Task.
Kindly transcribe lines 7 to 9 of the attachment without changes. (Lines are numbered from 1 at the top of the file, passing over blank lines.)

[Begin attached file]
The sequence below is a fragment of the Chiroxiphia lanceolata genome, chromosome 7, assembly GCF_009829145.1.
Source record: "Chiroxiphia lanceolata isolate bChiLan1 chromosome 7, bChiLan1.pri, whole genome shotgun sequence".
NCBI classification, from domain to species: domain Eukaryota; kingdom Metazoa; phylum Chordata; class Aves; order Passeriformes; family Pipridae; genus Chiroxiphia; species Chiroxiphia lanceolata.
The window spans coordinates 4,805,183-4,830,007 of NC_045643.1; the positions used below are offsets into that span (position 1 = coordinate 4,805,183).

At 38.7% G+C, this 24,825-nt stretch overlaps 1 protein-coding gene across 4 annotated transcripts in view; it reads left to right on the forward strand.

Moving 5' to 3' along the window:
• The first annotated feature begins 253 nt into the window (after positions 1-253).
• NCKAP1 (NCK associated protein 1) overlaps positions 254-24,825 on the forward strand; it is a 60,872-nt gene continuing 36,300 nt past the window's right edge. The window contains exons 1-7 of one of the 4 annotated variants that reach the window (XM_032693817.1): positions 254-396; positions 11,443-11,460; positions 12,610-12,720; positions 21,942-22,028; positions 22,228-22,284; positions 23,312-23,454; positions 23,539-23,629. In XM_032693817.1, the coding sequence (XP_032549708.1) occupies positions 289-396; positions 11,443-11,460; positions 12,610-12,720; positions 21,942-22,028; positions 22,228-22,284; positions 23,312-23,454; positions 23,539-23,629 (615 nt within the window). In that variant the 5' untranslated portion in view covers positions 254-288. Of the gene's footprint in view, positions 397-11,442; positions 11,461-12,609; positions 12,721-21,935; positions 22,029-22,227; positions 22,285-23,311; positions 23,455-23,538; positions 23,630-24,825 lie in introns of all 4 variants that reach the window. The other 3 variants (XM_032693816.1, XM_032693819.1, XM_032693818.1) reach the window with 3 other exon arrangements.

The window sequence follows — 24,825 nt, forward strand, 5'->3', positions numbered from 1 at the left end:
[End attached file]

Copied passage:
• The first annotated feature begins 253 nt into the window (after positions 1-253).
• NCKAP1 (NCK associated protein 1) overlaps positions 254-24,825 on the forward strand; it is a 60,872-nt gene continuing 36,300 nt past the window's right edge. The window contains exons 1-7 of one of the 4 annotated variants that reach the window (XM_032693817.1): positions 254-396; positions 11,443-11,460; positions 12,610-12,720; positions 21,942-22,028; positions 22,228-22,284; positions 23,312-23,454; positions 23,539-23,629. In XM_032693817.1, the coding sequence (XP_032549708.1) occupies positions 289-396; positions 11,443-11,460; positions 12,610-12,720; positions 21,942-22,028; positions 22,228-22,284; positions 23,312-23,454; positions 23,539-23,629 (615 nt within the window). In that variant the 5' untranslated portion in view covers positions 254-288. Of the gene's footprint in view, positions 397-11,442; positions 11,461-12,609; positions 12,721-21,935; positions 22,029-22,227; positions 22,285-23,311; positions 23,455-23,538; positions 23,630-24,825 lie in introns of all 4 variants that reach the window. The other 3 variants (XM_032693816.1, XM_032693819.1, XM_032693818.1) reach the window with 3 other exon arrangements.

The window sequence follows — 24,825 nt, forward strand, 5'->3', positions numbered from 1 at the left end: